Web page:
|08-10-2008 10:30 AM|
These are the parts you plan to use? If so you should be able to put together a good workable system. This is a heck of a lot different than what usually is asked about, using something like a shop vac or compressor air for the air supply. Compressor air is inherently dangerous for several reasons that MUST be taken into consideration and dealt with before using which more often than not will cost more than just buying a system. A shop vac, or even worse a home vac, has some major drawbacks too the biggest is the fact it spews out contaminated air no matter how clean the intake air is. If it is a used vac it will be contaminating the air with untold different kinds of trash from dust mites to whatever plus all kinds of debris from the mechanical parts (mostly the motor) as they go through the normal wear process. Someone using a vac of any kind may think they are breathing safe air when in fact they could very well be coating their lungs with all kinds of trash, plastics, carbon particles, copper particles, all kinds of electrical insulation and varnish, etc. A breathing air supply is not something to take lightly and if a person makes a mistake it could be a serious one so anyone contemplating doing this needs to realize they may be betting their health and maybe their very life that they did not overlook something.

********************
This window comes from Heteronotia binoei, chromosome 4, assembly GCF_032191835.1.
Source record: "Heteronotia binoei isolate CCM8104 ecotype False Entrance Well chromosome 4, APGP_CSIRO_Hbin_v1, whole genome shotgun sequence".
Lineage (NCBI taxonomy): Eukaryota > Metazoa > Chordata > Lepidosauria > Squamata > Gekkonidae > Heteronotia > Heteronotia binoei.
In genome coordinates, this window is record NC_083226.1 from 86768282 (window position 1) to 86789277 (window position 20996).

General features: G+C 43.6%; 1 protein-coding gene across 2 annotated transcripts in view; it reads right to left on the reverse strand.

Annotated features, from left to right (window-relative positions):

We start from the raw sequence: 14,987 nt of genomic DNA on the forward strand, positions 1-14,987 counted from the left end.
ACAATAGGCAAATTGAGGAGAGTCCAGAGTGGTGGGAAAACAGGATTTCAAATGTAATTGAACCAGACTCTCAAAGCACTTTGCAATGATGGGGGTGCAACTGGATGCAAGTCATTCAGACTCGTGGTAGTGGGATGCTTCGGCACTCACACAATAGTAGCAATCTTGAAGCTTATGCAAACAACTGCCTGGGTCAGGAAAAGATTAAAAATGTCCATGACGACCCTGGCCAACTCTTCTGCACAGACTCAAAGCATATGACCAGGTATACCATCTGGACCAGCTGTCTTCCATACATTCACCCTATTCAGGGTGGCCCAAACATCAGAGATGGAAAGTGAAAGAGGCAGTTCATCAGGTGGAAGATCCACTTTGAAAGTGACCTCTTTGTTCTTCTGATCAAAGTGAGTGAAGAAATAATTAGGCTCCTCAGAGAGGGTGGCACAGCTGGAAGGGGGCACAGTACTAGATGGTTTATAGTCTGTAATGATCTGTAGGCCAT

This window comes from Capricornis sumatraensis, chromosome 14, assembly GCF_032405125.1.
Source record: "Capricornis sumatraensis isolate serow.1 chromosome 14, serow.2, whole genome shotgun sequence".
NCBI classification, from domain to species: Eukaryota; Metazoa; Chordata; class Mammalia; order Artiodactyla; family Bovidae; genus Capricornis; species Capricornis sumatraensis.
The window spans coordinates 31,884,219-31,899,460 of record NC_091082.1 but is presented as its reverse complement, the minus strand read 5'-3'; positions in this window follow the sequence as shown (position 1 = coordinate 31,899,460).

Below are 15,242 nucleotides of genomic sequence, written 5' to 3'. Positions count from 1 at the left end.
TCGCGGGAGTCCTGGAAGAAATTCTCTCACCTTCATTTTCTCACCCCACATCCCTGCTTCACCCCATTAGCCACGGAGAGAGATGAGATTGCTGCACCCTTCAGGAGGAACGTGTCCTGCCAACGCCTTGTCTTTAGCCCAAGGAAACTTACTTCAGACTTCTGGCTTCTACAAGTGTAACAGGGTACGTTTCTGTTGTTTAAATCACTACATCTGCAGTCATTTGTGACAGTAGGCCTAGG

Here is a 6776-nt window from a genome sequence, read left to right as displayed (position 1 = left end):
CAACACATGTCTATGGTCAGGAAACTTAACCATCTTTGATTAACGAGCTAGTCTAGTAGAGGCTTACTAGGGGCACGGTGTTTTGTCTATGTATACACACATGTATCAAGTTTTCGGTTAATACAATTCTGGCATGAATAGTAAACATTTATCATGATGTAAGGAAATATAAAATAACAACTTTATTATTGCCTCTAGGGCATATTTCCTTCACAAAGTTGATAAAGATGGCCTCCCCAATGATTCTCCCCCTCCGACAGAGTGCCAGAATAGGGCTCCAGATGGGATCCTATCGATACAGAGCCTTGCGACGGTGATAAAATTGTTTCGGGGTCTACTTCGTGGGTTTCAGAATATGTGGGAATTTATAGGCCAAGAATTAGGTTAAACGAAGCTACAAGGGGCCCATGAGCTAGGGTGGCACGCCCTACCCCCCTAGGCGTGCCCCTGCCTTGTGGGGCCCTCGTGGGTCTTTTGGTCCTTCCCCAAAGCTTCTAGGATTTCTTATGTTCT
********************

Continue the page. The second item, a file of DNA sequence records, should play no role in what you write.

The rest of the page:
|08-10-2008 06:34 AM|
Couldnt you just get a longer hose and run it outside? and breathe through it....kinda like in snorkling?
|08-10-2008 06:07 AM|
Thanks for all of the input so far, it is much appreciated. Keep it coming